ELECTRICITY SHORTAGES EXPOSE WOEFUL STATE OF PLANNING
As the East African region continues to suffer from unacceptable and entirely avoidable power cuts business and civil society leaders are ganging up against power companies and government oversight bodies and ministries, demanding answers why such outages should hit the region with a regularity, stemming from negligence and lack of planning.
While Rwanda seems to manage their power shortages in the best possible fashion, Uganda, Kenya and Tanzania have again fallen victim to wide spread ‘load shedding’ a word creation by the electricity companies to explain away their failures.
There is light on the horizon only in Uganda, where the IPS promoted Bujagali Energy will start producing at the very latest by early November, starting with 50 MW and progressively moving to 250 MW by April 2012.
That will allow the country to phase out expensive diesel powered thermal plants, for which contractual subsidies must be paid by government, a crippling burden considering the cost of fuel right now. Still, having no power is more expensive in the long run as industrialists are now vocally protesting against electricity rationing with some threatening to move their businesses to a country where power is assured around the clock and not subject on / off / on / off schedules.
In Tanzania the problem has been gradually worsening in recent months, are frequently referred to in articles here, but again is attributed to the lack of preventive and scheduled maintenance of power plants, causing breakdowns of equipment and, as recently during a major football cup match, power cuts extending across the entire country.
Even in Kenya were warnings sounded earlier in the week that the country should brace for ‘load shedding’, but the gentle words cannot mask the fact that extended parts of Nairobi and other cities and towns will begin to sit in darkness from tomorrow onwards, as here too hydro generating capacity has suffered from the drought while thermal plants are not operating at full capacity again due to the current cost of fuels.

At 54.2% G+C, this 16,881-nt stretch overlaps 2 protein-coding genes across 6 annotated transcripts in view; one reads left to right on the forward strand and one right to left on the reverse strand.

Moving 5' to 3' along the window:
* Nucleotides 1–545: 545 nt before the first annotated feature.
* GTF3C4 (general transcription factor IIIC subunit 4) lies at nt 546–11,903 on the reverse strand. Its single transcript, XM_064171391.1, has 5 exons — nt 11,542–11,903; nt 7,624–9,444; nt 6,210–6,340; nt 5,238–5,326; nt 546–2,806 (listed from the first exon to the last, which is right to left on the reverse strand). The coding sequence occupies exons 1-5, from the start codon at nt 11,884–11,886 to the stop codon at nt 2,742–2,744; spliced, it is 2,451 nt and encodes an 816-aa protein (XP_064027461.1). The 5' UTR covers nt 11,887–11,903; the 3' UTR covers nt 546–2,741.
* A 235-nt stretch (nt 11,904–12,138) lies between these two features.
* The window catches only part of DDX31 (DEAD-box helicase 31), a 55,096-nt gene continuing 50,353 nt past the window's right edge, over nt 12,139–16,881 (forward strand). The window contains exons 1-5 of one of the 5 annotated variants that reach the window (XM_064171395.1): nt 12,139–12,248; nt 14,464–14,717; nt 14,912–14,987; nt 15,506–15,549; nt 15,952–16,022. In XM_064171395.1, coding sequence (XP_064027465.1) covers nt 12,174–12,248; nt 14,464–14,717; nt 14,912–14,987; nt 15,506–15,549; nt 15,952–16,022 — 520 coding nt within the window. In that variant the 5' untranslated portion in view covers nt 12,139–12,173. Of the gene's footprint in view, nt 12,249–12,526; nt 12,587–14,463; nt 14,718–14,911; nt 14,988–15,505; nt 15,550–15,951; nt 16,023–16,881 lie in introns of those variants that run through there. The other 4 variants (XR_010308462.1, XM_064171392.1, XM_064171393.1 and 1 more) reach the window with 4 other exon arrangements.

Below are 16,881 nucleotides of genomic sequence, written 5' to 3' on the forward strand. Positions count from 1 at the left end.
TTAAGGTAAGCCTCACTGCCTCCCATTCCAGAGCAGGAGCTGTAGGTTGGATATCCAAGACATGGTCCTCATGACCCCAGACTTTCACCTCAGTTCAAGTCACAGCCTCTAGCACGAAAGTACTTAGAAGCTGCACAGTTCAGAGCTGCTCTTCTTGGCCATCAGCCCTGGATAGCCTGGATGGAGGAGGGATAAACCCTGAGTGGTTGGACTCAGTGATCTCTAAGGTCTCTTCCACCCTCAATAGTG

Kenya presently has 650 MW of wind power under development in two approved plants in the Turkana area and is hastening, belatedly it must be said, the exploration for geothermal power sources, where in particular in the Menengai crater area of Nakuru drilling is ongoing and added generation, on a 10MW at a time feed, is being pursued.
However, the crucial words are belated and unprepared, as power distributors and power producers were long aware of medium term weather and rain forecasts and had experience from their colleagues in the region of breakdowns of equipment caused by lack of maintenance, or shutdown of thermal plants due to lack of fuel.
For sure one thing across the region is a constant, that in times of economic hardship governments and regulators better not mess with the private sector, which is the only source able to improve the immediate outlook and that is exactly what is being done right now. ‘Lack of electricity has shot back to the top of the business associations agendas in all of East Africa. But that is being chased by demands from business leaders for more prudent spending of our tax money, cutting out waste in government and bringing corruption under control. When business confidence suffers as it does right now, governments cannot ignore justifiable demands by the business community and think it will not be forgotten. If the business community turns their support and allegiance away from government, how can they sustain themselves beyond the next elections? We are tired of hearing their songs about private sector being the engine of growth and yet they starve that very engine of fuel. Let them know they are being closely watched’ said one leading association head in Kampala to this correspondent, serving notice of discontent on behalf of his membership.
Meanwhile though the region is struggling to continue live as ‘normal’ albeit without power every second night in Uganda and more irregular power cuts in Kenya and Tanzania. Businesses and those domestic households which can afford the expense are also investing where possible in solar panels and inverter systems or else pay through the proverbial nose for diesel or petrol to power their inhouse generators.
Watch this space.